September 18, 2021

Business Florida 2021 - The Regions


Bay • Calhoun • Escambia • Franklin • Gadsen • Gulf • Holmes • Jackson • Jefferson • Leon • Liberty • Okaloosa • Santa Rosa • Wakulla • Walton • Washington

| 10/30/2020

Technology & Innovation

Northwest Florida continues to gain traction as a leader in cybersecurity research, workforce education and professional training. At the forefront is the University of West Florida, offering cybersecurity degree programs and certificates across multiple disciplines. A federally designated National Center of Academic Excellence in Cyber Defense Education, UWF is the official Regional Resource Center for the Southeast, providing guidance on cyber defense education to colleges and universities in four Southeastern states and Puerto Rico. And in the private sector, Randy Ramos, founder of the Pensacola-based IT firm Global Business Solutions, is on a mission to increase Florida’s cybersecurity workforce, one student at a time. His ACCELETRAIN® cybersecurity vocational programs aimed at teens are finding wide acceptance.

Pensacola-based Florida Institute for Human and Machine Cognition and Gulf Breeze-based Andrews Research & Education Foundation are partnering to conduct research on human performance for the benefit of sports medicine and to improve the capabilities and resilience of astronauts, fighter pilots, divers and other elite members of the military.

FAMU-FSU College of Engineering Dean Murray Gibson has been named a Fellow of the National Academy of Inventors. Gibson holds five U.S. patents in techniques for semiconductor layer growth, including a patent on a technique for electron beam lithography that led to one spinoff company.

Innovations coming out of universities in Florida’s Northwest include:

• Energy absorbing foam: Changchun Zeng, an associate professor and researcher at Florida State University’s High-Performance Material Institute, has developed a foam that he says could have a cushioning effect in football helmets. The foam is “auxetic” — it gets harder when hit, improving its energy absorbing capability and providing better protection for athletes.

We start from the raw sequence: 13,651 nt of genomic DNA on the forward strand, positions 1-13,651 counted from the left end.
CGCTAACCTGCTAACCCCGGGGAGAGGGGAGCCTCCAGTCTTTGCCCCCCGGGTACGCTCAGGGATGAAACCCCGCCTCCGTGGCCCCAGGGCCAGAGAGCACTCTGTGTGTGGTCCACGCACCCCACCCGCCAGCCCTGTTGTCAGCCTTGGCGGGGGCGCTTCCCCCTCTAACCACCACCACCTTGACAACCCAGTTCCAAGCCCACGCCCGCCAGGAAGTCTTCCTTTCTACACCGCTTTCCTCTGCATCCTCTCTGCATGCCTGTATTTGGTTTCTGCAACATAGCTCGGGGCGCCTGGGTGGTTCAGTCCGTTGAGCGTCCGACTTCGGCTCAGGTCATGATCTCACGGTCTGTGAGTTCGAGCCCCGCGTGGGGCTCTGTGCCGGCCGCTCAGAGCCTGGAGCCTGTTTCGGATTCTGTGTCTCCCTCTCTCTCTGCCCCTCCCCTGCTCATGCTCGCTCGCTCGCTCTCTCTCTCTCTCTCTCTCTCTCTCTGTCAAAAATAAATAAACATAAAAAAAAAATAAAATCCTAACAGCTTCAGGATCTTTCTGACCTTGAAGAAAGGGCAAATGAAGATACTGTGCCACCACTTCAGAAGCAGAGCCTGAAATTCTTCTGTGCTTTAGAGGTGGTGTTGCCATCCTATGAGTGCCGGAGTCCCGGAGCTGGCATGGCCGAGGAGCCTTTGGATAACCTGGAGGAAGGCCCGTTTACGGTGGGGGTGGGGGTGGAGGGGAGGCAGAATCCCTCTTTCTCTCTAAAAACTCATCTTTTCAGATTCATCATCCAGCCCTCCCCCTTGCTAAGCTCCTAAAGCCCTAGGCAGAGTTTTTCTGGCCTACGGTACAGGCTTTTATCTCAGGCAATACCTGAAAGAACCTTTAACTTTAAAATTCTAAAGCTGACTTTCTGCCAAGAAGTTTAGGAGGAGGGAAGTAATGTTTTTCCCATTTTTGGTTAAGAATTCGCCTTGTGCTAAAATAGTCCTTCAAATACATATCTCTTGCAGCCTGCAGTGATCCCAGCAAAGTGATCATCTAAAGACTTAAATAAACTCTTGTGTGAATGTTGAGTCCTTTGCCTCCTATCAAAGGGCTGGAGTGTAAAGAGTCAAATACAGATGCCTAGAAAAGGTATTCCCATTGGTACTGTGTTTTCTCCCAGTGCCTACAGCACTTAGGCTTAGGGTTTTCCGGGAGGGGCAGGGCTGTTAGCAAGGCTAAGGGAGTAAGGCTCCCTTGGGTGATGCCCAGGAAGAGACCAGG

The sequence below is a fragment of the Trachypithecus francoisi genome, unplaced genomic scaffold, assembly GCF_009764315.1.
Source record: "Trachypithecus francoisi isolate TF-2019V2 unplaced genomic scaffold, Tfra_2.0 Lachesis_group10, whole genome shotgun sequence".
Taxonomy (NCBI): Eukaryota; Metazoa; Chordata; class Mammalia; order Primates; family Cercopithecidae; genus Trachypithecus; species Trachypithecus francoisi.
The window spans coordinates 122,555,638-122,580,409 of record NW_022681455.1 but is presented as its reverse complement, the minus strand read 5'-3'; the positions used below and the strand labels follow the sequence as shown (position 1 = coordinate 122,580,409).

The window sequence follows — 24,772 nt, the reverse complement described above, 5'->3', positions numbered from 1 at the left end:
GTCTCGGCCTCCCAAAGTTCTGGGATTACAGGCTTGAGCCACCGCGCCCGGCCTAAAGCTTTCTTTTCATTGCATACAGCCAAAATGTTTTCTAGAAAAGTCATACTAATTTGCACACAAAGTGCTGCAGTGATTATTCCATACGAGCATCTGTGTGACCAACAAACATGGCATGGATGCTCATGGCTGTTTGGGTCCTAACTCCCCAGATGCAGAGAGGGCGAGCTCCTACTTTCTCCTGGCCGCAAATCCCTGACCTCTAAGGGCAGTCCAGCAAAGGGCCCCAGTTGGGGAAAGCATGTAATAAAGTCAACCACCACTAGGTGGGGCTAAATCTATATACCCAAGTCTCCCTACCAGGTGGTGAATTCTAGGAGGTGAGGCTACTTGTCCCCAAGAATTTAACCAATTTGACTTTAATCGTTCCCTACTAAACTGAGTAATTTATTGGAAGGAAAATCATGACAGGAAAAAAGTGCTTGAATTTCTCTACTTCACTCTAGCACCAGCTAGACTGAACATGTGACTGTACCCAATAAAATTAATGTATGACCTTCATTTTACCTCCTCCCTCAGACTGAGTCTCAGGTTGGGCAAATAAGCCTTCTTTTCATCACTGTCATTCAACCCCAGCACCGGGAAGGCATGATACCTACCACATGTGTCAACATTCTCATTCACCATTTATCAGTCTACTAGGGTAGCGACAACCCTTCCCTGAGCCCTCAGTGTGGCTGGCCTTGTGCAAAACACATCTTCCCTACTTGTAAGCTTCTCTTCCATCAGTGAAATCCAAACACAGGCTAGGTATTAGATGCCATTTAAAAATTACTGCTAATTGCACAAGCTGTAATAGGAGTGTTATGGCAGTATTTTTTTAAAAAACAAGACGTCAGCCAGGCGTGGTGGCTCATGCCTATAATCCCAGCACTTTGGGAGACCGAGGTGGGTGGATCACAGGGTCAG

• Corneas on demand: Research by Florida A&M University pharmaceutics professor Mandip Sachdeva has led to the creation of a device that allows the 3D printing of human cornea cells for possible transplants and cornea wound treatment.

• Camera-Guided Dogs: Three University of West Florida undergraduate students and a research professor are developing technology designed to help handlers in the field better communicate with their military, search-and-rescue and law enforcement dogs. Their device, a low-light sensitive camera that can be mounted onto a dog sent into hazardous environments, can transmit video and audio data to a handler’s phone or tablet from dozens of feet away.

KEY PLAYERS: AppRiver, Gulf Breeze; Bit-Wizards, Fort Walton Beach; Digital Boardwalk, Pensacola; Global Business Solutions, Pensacola; Inspired Technologies, Tallahassee


Health Care

Ready access to quality health care is more important than ever these days, and in Florida’s Northwest, health care systems are growing in size and capability to better provide it.

In Pensacola, Baptist Health Care, which already has nine locations in the metro area, has announced plans for a 10th to be located at the intersection of Brent Lane and I-110. Not only will the new $550-million hospital provide easy access for patients, it will offer 650,000 square feet of patient care space and the latest technologies for diagnosis and treatment. The new hospital is expected to open in summer 2023 with 250 beds and the potential to add floors as needed.

Pensacola-based Ascension Sacred Heart has opened two new health-care facilities: a $19-million, 58,000-sq.-ft. surgical center featuring six outpatient operating rooms, imaging equipment, a breast health center with mammography and a dermatology center; and a $9.5-million, 17,500-sq.-ft. outpatient rehabilitation center. And at Sacred Heart Hospital in Pensacola, a blood test that helps detect lung cancer early is now available. The test, which is known as EarlyCDT-Lung, increases detection of early-stage lung cancer while decreasing unnecessary invasive procedures, radiation exposure and costs. It is one of only a few such tests offered in North Florida.

In Panama-City, Gulf Coast Regional Medical Center has begun a $62-million expansion that will add 67,000 square feet consisting of a fourth and fifth floor to the facility’s north tower and a third floor to its south tower. Clinical facilities to be added include a 22-bed medical/surgical unit, an 18-bed acute inpatient rehabilitation facility and a 12-bed surgical intensive care unit for a total of 52 new beds. Estimated completion: late 2021-early 2022.

In Tallahassee, Capital Regional Medical Center has opened two more freestanding emergency rooms, one in Southwood, the other in the Lake Jackson area. The identical 10,800-sq.-ft. facilities have 24 beds each and provide pediatric and adult care around the clock.

Tags: Business Florida, Northwest


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